As many do at this time, I think a lot about the year I’ve just banked — the brevity of it all, the highs and lows, those I’ve gathered and those I’ve lost along the way. And, when it comes to the latter, there were three in particular I think of the most, all inexorably linked to me during my childhood, yet, in the case of two of them, unknown to each other.
While I probably think more about my childhood than others who choose to stay firmly focused on the present, I thought of those times far more deeply on three occasions this past year. Of course, the first of the three was when I lost my childhood friend Jim Fry, as much a modern-day Peter Pan when it came to his reverence to the important matters of childhood as anyone I’ve ever known, and someone I will miss every day until my fight is over.
The second time I had such strong thoughts of my youth came when Yogi Berra, one of my boyhood Yankees, passed away in September. It was his image I collected on baseball cards, and while he was certainly not my favorite Yankee of my youth, that honor, of course, reserved for Mickey Mantle, I think Yogi was the player I felt was the most real. He was short (his baseball card listed him at 5-foot-7) and looked a whole lot more like the men I saw while growing up on the 1500 block of Latham than, say, a Mantle, who seemed deity to me. And, boy could that squat future Hall of Famer ever hit!
As the years passed and I learned to appreciate through reading about Yogi his patriotism and fidelity to family and his unassuming engaging personality and his penchant for saying seemingly contradictory things that contained far more truth than the inattentive ever gave him credit, my admiration grew for him.
But, when I read of another passing of someone from my youth shortly before Thanksgiving, I realized that my favorite Yogi would forever be the Yogi of my youth, the one who stared back at my from my Topps baseball card.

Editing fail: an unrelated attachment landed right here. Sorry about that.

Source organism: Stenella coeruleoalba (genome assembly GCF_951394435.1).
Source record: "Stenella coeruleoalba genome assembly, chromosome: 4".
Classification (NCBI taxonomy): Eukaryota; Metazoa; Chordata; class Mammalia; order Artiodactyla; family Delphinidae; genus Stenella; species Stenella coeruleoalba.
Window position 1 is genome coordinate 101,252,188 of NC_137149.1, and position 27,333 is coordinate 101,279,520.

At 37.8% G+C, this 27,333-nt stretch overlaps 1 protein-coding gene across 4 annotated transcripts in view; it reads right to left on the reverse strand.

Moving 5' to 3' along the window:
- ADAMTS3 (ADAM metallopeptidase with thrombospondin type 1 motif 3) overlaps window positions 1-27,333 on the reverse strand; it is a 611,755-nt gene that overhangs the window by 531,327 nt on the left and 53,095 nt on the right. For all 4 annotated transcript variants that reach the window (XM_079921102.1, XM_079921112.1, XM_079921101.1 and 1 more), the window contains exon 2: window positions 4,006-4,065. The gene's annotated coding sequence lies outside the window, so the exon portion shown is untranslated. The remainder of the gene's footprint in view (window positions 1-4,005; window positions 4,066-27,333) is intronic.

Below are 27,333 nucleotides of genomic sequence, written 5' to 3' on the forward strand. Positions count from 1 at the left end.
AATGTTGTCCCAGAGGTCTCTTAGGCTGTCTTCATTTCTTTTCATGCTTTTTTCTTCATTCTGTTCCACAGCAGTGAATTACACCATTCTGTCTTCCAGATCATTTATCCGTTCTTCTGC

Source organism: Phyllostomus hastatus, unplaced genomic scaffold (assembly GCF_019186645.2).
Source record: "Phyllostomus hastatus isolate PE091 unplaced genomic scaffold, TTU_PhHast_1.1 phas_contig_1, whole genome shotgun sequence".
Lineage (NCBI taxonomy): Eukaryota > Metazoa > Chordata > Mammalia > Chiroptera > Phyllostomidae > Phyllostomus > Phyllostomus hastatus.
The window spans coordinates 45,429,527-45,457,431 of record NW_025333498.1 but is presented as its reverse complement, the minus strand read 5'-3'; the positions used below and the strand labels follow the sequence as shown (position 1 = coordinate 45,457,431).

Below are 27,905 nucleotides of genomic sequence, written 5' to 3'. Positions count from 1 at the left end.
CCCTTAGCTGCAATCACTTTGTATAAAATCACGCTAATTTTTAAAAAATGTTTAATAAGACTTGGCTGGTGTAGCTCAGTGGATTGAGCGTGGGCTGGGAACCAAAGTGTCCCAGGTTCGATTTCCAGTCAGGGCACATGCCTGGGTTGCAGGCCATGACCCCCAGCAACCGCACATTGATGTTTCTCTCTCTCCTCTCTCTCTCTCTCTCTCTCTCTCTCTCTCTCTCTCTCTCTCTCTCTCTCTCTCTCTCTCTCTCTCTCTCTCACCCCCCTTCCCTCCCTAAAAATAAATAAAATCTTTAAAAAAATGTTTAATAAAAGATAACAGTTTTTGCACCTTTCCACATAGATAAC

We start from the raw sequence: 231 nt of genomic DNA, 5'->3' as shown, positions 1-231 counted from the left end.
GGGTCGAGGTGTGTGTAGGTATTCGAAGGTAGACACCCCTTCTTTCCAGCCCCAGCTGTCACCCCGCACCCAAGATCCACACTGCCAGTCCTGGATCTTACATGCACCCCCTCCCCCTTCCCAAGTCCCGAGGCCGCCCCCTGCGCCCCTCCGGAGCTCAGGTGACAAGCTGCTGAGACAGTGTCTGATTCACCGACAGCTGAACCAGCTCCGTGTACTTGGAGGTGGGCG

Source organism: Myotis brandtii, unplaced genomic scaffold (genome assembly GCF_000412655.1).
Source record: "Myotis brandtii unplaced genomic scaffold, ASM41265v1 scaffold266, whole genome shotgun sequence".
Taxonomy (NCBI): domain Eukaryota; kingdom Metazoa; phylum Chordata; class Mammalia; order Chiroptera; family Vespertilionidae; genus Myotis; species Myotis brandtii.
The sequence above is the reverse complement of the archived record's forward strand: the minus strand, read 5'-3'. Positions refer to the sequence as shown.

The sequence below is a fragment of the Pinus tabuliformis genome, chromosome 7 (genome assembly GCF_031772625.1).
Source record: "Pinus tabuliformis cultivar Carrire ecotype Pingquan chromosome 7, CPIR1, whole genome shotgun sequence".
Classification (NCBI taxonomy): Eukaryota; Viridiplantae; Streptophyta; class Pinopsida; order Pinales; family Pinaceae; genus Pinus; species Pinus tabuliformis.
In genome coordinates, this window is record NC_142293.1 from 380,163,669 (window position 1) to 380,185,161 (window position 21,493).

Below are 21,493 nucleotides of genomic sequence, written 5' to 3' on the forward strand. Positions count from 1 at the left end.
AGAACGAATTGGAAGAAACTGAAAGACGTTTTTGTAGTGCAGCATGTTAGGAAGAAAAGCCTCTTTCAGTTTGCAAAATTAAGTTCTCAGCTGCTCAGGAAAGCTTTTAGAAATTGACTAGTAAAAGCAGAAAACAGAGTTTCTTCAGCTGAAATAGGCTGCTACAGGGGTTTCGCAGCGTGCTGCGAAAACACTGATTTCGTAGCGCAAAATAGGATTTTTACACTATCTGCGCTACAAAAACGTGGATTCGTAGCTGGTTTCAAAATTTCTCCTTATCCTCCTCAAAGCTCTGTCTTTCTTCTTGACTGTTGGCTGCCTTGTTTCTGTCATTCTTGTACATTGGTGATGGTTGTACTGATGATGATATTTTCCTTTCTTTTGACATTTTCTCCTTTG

What triggered that realization was when I saw the obituary of Quentin Maxfield. I instantly recognized the picture that accompanied the last piece of prose written exclusively for him, the prose that tried feebly, as obituaries always seem to do, to summarize a life well lived, especially one that spanned 93 years.
Mr. Maxfield was a big part of my childhood and remains in my mind linked to Yogi Berra because Maxfield’s Pharmacy, on Cole Street just south of Allentown Road, was where I got my first Yogi Berra card. His pharmacy was right beside the barbershop where I was taken to freshen up a ‘cut known as a pineapple, one where the clippers would shear off the rest of my hair while leaving a short longer section in front that was swept off to the side.
Following the twice-a-month haircuts, my dad and I would leave and always stop at one of the two places that book-ended the barbershop. Around the corner facing Allentown was CJ’s Carryout, run by CJ Zerante, and Mr. Maxfield’s Pharmacy was on the other side of the barbershop facing Cole. The establishment to which we went depended on whether my dad needed a six pack of suds or a ‘script filled.
To me, it didn’t matter much because I knew my payoff would be the same. I would get to pick out a couple of packs of baseball cards. While Mr. Zerante was always more loquacious and chatted my father and me up, which I appreciated since the early 1960s were definitely times when most adults subscribed to the notion that children were best when they were seen but not heard, Mr. Maxfield, on the other hand, I remember as being far more reserved. I suppose that may have had something to do with the commodities the men sold. Mr. Zerante sold parties; Mr. Maxfield sold medicine.
As I look back on my youth, I think I sensed even then in my childish unenlightened times a sense of gentility about Mr. Maxfield. I learned by reading his obit that he ran his pharmacy from 1959 through 1993, in other words, from the time I was opening packs of Topps ball cards as an 8-year-old until the time I got my first over-the-hill gag gifts at a surprise 40th birthday party.
And, when I saw that local obituary just a short while after I read the national memorials of the Yankee catcher of my childhood, I connected the two, despite their being oblivious to one another, and had the same thought, one that comes tinged with the sadness of losing the anchors of my youth. To me, that’s the hardest part of aging.
Despite the fact that one donned a chest protector and wore a mask and catcher’s mitt in Yankee Stadium and the other, a white smock and stood behind a counter in a drug store on Cole Street, smiling down at a young boy with a newly fashioned pineapple tearing open that familiar blue-and-red Topps wrapper, there are just some people from my youth to whom it’s so hard to say goodbye.
John Grindrod is a regular columnist for The Lima News and Our Generation’s Magazine, a freelance writer and editor and the author of two books. Reach him at email@example.com.